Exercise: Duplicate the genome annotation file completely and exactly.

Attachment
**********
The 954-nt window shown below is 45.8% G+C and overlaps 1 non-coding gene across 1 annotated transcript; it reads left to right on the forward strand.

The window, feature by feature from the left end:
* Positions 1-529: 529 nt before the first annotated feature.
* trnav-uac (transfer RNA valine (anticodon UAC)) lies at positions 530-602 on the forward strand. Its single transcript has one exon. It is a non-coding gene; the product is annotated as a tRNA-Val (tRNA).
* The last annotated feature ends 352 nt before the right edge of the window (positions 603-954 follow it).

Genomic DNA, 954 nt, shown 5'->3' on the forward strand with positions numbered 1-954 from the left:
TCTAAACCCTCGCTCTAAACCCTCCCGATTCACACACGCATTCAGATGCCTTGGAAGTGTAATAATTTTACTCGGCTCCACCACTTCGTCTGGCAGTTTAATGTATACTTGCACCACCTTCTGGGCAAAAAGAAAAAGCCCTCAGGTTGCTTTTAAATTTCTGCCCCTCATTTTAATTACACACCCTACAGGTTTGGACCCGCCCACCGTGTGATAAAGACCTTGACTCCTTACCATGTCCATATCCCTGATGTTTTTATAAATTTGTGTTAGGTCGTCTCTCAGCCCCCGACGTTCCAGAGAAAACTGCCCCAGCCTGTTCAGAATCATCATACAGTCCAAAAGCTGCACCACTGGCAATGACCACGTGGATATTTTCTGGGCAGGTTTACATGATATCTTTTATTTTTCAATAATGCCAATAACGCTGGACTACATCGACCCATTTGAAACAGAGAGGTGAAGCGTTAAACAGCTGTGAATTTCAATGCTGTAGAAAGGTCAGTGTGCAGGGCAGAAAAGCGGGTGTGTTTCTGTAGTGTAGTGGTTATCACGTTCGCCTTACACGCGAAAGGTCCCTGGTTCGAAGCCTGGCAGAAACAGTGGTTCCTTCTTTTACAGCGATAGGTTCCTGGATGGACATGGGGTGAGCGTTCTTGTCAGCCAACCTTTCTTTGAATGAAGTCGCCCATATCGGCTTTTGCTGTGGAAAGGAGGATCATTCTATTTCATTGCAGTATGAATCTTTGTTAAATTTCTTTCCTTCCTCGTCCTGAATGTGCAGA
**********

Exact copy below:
The 954-nt window shown below is 45.8% G+C and overlaps 1 non-coding gene across 1 annotated transcript; it reads left to right on the forward strand.

The window, feature by feature from the left end:
* Positions 1-529: 529 nt before the first annotated feature.
* trnav-uac (transfer RNA valine (anticodon UAC)) lies at positions 530-602 on the forward strand. Its single transcript has one exon. It is a non-coding gene; the product is annotated as a tRNA-Val (tRNA).
* The last annotated feature ends 352 nt before the right edge of the window (positions 603-954 follow it).

Genomic DNA, 954 nt, shown 5'->3' on the forward strand with positions numbered 1-954 from the left:
TCTAAACCCTCGCTCTAAACCCTCCCGATTCACACACGCATTCAGATGCCTTGGAAGTGTAATAATTTTACTCGGCTCCACCACTTCGTCTGGCAGTTTAATGTATACTTGCACCACCTTCTGGGCAAAAAGAAAAAGCCCTCAGGTTGCTTTTAAATTTCTGCCCCTCATTTTAATTACACACCCTACAGGTTTGGACCCGCCCACCGTGTGATAAAGACCTTGACTCCTTACCATGTCCATATCCCTGATGTTTTTATAAATTTGTGTTAGGTCGTCTCTCAGCCCCCGACGTTCCAGAGAAAACTGCCCCAGCCTGTTCAGAATCATCATACAGTCCAAAAGCTGCACCACTGGCAATGACCACGTGGATATTTTCTGGGCAGGTTTACATGATATCTTTTATTTTTCAATAATGCCAATAACGCTGGACTACATCGACCCATTTGAAACAGAGAGGTGAAGCGTTAAACAGCTGTGAATTTCAATGCTGTAGAAAGGTCAGTGTGCAGGGCAGAAAAGCGGGTGTGTTTCTGTAGTGTAGTGGTTATCACGTTCGCCTTACACGCGAAAGGTCCCTGGTTCGAAGCCTGGCAGAAACAGTGGTTCCTTCTTTTACAGCGATAGGTTCCTGGATGGACATGGGGTGAGCGTTCTTGTCAGCCAACCTTTCTTTGAATGAAGTCGCCCATATCGGCTTTTGCTGTGGAAAGGAGGATCATTCTATTTCATTGCAGTATGAATCTTTGTTAAATTTCTTTCCTTCCTCGTCCTGAATGTGCAGA